Geraldine Ann Patrick Encina & Mindahi Crescencio Bastida Muñoz, Original Caretakers Scholars-in-Residence
Geraldine Ann Patrick Encina is a member of the Otomi-Hñahñu Regional Council in Mexico, and a professor of ethnoecology. Born to Chilean parents of Celtic and Mapuche origins, Patrick Encina received her doctorate in ethnoecology and social sciences from El Colegio Mexiquense, A. C. in 2007; she also holds a bachelor's degree in biological sciences. She has been a visiting professor in Honduras and Argentina, and held faculty positions at several Mexican universities. Her research focuses on archaeoastronomy and cultural astronomy, particularly on ancestral and current ways of measuring and conceiving time and natural cycles in Mesoamerica, especially among Maya, Nahua and Otomian cultures.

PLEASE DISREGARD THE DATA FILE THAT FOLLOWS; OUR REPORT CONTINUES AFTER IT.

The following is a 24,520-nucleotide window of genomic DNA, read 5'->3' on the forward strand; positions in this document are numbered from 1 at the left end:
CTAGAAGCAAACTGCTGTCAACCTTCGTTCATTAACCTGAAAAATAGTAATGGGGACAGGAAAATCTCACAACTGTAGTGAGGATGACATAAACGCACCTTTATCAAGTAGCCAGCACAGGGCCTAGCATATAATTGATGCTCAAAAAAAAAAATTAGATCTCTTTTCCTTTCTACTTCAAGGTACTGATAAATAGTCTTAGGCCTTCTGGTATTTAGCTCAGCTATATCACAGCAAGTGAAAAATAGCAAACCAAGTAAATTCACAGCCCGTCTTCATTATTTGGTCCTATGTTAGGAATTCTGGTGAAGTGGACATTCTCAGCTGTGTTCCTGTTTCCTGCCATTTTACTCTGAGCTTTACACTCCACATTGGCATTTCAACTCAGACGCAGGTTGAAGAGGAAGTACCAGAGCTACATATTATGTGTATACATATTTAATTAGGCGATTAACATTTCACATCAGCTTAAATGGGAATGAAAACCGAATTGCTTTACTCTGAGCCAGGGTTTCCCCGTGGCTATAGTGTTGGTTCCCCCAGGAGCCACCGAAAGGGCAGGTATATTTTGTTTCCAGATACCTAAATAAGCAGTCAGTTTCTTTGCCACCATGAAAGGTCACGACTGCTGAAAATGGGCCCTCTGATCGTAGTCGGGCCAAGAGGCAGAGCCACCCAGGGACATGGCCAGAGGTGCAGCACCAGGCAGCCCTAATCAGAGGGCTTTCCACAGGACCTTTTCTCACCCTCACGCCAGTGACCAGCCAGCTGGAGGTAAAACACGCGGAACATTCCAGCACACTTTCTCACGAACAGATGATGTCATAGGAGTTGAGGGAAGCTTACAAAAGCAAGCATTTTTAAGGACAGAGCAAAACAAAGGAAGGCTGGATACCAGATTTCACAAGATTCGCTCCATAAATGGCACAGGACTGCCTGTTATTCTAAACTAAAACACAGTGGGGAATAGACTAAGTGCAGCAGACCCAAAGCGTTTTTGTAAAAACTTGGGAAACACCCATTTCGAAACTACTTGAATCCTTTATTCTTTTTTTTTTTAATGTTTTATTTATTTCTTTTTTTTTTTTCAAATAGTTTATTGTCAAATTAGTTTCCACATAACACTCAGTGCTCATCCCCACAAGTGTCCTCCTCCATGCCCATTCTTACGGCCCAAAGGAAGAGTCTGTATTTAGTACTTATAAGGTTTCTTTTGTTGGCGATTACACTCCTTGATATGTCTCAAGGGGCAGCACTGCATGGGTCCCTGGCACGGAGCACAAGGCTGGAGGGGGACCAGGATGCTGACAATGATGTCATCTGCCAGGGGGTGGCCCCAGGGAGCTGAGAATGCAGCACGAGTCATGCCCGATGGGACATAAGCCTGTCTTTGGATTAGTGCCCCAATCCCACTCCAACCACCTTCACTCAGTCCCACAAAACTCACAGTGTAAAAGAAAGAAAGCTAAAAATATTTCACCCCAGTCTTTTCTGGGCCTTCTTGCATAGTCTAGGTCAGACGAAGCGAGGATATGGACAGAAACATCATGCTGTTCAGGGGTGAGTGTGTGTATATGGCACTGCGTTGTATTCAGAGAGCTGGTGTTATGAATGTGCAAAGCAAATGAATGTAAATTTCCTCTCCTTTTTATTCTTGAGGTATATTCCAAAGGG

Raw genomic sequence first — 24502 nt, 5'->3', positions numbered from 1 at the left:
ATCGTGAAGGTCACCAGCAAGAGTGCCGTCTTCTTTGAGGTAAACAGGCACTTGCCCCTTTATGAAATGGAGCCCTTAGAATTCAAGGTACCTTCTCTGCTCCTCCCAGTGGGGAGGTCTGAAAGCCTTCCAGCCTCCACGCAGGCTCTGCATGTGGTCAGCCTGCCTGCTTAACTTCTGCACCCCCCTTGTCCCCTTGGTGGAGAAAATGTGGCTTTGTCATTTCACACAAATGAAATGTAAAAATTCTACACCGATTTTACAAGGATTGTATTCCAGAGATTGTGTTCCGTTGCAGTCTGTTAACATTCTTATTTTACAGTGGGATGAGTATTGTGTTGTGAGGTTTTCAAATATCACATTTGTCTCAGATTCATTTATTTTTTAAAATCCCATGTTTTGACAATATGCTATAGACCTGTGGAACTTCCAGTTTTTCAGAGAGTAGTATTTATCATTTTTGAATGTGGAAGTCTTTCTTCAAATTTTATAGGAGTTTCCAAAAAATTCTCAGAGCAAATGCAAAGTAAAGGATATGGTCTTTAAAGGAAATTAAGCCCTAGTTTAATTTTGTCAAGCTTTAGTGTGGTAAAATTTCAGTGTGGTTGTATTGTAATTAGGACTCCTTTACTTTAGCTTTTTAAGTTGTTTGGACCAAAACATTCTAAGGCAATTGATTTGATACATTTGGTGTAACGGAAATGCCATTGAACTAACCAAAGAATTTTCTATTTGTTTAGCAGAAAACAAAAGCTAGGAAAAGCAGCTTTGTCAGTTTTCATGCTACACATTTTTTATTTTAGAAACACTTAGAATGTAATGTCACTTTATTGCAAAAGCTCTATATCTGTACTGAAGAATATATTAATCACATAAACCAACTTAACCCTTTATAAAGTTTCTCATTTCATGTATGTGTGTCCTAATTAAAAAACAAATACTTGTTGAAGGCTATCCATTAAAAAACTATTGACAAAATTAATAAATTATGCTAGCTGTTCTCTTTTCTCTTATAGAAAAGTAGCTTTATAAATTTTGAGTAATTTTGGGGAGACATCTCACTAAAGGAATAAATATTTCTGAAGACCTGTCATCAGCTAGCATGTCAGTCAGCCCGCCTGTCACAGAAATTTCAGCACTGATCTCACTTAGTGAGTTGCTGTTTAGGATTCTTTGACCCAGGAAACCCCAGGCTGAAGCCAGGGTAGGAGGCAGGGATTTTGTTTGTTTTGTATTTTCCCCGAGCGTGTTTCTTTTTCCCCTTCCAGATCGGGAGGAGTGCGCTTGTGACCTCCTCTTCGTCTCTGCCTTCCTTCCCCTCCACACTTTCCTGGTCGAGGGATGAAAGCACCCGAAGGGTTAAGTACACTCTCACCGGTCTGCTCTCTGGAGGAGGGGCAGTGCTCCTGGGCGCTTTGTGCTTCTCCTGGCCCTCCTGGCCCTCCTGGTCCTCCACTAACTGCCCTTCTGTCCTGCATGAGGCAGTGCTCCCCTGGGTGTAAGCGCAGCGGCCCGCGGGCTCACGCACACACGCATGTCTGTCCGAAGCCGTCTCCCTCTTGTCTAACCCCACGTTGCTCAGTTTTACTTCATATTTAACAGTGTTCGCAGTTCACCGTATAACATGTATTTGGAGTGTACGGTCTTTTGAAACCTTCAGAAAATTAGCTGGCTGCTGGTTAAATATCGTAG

Mindahi Crescencio Bastida Muñoz is the General Coordinator of the Otomi-Hñahñu Regional Council in Mexico, a caretaker of the philosophy and traditions of the Otomi people, and has been an Otomi Ritual Ceremony Officer since 1988. Born in Tultepec, Mexico, he holds a doctorate of rural development from the Universidad Autónoma Metropolitana and is the President of the Mexico Council of Sustainable Development. Bastida Muñoz is a member of the steering committee of the Indigenous Peoples' Biocultural Climate Change Assessment Initiative, and has served as a delegate to several commissions and summits on indigenous rights and the environment. He has written extensively on the relationship between the State and Indigenous Peoples, intercultural education, collective intellectual property rights and associated traditional knowledge, among other topics.